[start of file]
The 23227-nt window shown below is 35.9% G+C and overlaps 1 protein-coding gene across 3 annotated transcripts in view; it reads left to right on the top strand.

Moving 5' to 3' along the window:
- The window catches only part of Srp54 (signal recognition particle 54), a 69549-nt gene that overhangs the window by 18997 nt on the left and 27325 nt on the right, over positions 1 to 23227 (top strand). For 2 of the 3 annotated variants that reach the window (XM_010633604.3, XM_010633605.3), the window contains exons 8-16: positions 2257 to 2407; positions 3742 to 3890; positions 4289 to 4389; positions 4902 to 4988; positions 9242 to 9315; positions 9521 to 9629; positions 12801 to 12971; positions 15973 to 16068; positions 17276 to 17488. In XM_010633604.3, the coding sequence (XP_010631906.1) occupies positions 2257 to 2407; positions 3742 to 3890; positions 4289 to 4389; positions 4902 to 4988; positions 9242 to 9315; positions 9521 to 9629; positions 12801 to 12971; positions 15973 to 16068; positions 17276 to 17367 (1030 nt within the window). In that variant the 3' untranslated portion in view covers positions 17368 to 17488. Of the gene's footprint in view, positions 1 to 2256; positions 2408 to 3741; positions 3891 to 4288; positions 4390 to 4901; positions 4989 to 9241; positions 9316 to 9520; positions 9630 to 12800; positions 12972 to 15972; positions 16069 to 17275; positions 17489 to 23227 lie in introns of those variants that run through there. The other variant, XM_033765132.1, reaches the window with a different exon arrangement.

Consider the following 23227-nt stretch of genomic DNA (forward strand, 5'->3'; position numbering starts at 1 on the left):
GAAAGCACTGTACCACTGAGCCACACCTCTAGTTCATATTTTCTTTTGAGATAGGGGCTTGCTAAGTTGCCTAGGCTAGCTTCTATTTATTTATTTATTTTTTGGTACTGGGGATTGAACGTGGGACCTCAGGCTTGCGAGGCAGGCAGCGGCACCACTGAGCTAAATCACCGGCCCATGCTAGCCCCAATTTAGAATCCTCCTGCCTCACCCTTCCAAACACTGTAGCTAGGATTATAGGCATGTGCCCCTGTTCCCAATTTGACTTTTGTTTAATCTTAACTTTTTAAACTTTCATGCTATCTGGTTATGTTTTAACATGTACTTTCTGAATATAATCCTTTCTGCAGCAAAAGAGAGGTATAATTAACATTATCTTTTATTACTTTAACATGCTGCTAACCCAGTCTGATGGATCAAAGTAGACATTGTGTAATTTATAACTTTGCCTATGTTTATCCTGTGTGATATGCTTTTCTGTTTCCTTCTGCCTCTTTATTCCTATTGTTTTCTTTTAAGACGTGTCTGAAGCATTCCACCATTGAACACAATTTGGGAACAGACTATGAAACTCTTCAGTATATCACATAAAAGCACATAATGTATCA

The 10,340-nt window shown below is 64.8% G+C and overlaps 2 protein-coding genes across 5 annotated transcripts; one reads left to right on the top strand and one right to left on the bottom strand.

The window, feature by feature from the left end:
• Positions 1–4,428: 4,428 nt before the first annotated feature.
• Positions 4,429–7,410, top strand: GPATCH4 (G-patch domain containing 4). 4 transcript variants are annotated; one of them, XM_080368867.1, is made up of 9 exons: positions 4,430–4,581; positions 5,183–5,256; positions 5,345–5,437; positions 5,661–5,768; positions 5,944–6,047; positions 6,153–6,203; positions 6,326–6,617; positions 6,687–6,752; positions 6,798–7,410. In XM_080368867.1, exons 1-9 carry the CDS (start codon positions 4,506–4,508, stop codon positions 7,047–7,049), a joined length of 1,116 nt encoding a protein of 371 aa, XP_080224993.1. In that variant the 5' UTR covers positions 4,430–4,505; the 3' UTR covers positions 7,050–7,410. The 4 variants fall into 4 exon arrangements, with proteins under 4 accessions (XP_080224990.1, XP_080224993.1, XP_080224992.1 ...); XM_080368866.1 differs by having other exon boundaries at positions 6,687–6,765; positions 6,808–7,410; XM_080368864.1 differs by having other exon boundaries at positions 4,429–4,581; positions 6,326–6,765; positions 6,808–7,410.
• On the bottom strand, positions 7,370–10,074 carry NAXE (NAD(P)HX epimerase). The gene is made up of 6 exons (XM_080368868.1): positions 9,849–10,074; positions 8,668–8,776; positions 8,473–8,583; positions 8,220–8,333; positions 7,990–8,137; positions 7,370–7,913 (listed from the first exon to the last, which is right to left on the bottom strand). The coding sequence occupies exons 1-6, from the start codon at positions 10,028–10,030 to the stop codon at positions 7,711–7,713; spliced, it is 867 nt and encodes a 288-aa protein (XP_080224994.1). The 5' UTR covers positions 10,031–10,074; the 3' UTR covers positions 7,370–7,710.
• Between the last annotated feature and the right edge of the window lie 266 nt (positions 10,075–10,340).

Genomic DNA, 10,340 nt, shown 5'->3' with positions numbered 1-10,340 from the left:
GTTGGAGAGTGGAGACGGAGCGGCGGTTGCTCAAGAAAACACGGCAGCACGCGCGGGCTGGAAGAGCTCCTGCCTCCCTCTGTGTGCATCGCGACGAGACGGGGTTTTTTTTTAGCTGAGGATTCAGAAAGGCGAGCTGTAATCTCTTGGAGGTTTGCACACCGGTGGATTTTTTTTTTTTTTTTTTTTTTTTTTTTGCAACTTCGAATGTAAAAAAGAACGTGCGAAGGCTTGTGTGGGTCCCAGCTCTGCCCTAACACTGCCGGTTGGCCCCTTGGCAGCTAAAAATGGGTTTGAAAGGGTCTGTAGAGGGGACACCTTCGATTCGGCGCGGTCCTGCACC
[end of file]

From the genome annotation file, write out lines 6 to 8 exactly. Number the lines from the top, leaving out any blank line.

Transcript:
The 10,340-nt window shown below is 64.8% G+C and overlaps 2 protein-coding genes across 5 annotated transcripts; one reads left to right on the top strand and one right to left on the bottom strand.

The window, feature by feature from the left end:
• Positions 1–4,428: 4,428 nt before the first annotated feature.